Pinterest for Writers

This is part two of my three-part series about using Pinterest. In part one, I told you how to sign up and navigate the Pinterest social media site. Today, I’m sharing how writers can use Pinterest.

Your goal as a writer is to create interesting boards on Pinterest that will attract tons of followers. The more followers you attract to your boards, the more awareness of you and your work.

First, a few facts:

1. Pinterest’s following has increased 3000% in the past year and has more than 10-million users.

2. Users spend more time on Pinterest than on Facebook or Twitter, an average of 15 minutes per visit.

3. Pinterest drives more referral traffic than YouTube, Google+ and LinkedIn combined.

Still not convinced that you should be using Pinterest? Then take a look at this article: “13 Fun Facts About Pinterest Users (INFOGRAPHIC).”

Your Pinterest site should have:

1. Boards that tell about you as a writer. For example:

  • A board that links to your web page. On my web page board, I have a pin for each section of my page: my biography, my portfolio, and so on.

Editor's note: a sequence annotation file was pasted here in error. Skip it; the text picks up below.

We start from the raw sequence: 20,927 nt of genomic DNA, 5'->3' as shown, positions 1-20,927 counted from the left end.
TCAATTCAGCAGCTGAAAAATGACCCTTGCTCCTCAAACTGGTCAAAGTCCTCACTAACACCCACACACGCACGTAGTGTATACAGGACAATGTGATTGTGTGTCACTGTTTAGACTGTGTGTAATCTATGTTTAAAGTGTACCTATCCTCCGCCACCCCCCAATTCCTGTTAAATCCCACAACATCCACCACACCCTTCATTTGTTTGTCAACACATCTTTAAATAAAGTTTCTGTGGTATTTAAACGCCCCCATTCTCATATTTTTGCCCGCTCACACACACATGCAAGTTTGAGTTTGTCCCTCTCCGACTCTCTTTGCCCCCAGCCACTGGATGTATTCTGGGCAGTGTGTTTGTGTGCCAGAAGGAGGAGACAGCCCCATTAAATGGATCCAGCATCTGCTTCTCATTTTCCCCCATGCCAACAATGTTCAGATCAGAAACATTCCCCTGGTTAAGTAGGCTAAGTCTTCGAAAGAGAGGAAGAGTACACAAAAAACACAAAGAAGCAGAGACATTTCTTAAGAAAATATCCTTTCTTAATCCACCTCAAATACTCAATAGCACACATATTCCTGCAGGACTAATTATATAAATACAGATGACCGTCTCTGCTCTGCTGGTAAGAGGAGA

• A board that links to your blog. Pin each new blog post onto this board.
  • A portfolio board. This is where you pin your books and information you want to share about your projects in work.

2. Boards about writing. Share what inspires you as a writer.

I have boards about

  • writing and writers,
  • inspiration for settings and characters,
  • book art,
  • unusual bookstores and libraries,
  • writing spaces, and
  • Little Free Libraries.

You might set up a board for book reviews, favorite authors, writing tools, period costumes . . . Be creative.

3. Boards that tell about your other interests. Pinterest is about more than self-promotion. It is also a fun way to connect with other readers and writers who share your interests.

Set up boards about things you like. Recipes, home decorating, travel, household tips, holidays, gardening . . .

 4. Secret Boards Pinterest has just added a nifty new feature to its site, “Secret Boards.”

Now, you can set up locked boards that only you can see. What a great way to collect research for that new book project you’re working on!

Have fun with Pinterest this week. Think about ways you can use it to build your platform. Next time, I’ll share some tips for using Pinterest more efficiently.



*NOTE: Any ads appearing in this post were not put there by me nor do I endorse them. WordPress sometimes posts ads in exchange for hosting this free blog.

1 Comment

Filed under Pinterest, Social Media, Uncategorized

One response to “Pinterest for Writers

  1. I had no idea that Pinterest held this much potential for writers. Thanks so much for the info, Jean! 🙂


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